There was a letter to the editor in the April 6th issue of the New York Times from a physician, a geriatrician. Dr. Barry Farkas’ letter refers to an earlier NYT feature article on adolescents facing death and having a say in how they want to live those last weeks and months. Dr. Farkas makes this point: “Language is so powerful that it not only reflects what and how we think of things, but it also directs what and how we think of things.”
I've written before in this blog about the power of language and the conviction that if we change our words we can change the culture. One obvious example of how the broader culture profoundly acknowledges the double function of words (to both reflect and to construct our concepts) is in the totally unacceptable use of the “n word” under any circumstances. Well and good.
In our society where ageism is so deeply embedded in the culture that we don’t recognize it, it behooves us to examine the words we use about aging, older adults, and aging services. Let’s look at a few terms that are still too prevalent in aging services communities:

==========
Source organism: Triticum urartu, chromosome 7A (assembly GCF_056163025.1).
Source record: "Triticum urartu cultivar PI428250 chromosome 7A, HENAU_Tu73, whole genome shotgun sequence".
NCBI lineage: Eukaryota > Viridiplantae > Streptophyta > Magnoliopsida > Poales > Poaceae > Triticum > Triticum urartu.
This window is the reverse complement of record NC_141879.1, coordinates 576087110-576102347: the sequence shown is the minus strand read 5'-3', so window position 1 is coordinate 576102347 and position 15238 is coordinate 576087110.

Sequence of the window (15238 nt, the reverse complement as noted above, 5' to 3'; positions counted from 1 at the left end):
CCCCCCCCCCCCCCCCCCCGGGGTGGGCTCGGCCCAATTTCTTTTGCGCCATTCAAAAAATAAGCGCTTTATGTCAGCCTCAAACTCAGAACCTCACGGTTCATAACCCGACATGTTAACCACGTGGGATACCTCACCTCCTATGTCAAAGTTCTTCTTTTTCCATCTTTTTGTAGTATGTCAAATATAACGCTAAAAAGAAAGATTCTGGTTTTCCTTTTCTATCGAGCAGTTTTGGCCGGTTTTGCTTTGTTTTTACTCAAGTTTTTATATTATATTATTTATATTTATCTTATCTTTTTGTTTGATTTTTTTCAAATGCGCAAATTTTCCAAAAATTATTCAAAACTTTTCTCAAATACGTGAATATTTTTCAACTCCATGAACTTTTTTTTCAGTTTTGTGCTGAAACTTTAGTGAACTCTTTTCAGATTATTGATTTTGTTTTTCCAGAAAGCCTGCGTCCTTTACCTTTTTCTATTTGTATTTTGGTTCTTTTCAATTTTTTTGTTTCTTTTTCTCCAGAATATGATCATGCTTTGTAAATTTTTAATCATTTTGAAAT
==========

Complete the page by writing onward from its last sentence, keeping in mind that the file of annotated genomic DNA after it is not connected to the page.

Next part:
If you need supportive services, do you want to move in to a community that provides those series, or do you want to be admitted? Clearly, one is admitted into an institution: a hospital, a university, the legal profession (‘admitted to the bar’). If we want our nursing home to be HOME, do we admit new residents or help them move in?
In many nursing homes, meals are prepared by the dietary department. What if we said food services instead? The food already tastes better, and the meal time seems more like the social act that dining really should be.
If a person in a nursing home needs assistance with meals, is that person’s dignity better recognized by describing her as a feeder or as Sharon, who needs assistance with her meals?
Nursing homes sprang up in our country from two pre-existing institutions: the county almshouses and hospitals. Gawande addresses this historical reality well in his book, BEING MORTAL. It’s time to move our thinking from nursing home as institution to nursing home as HOME. One way to initiate that move is to consciously choose our words because “Language is so powerful that it not only reflects what and how we think of things, but it also directs what and how we think of things.”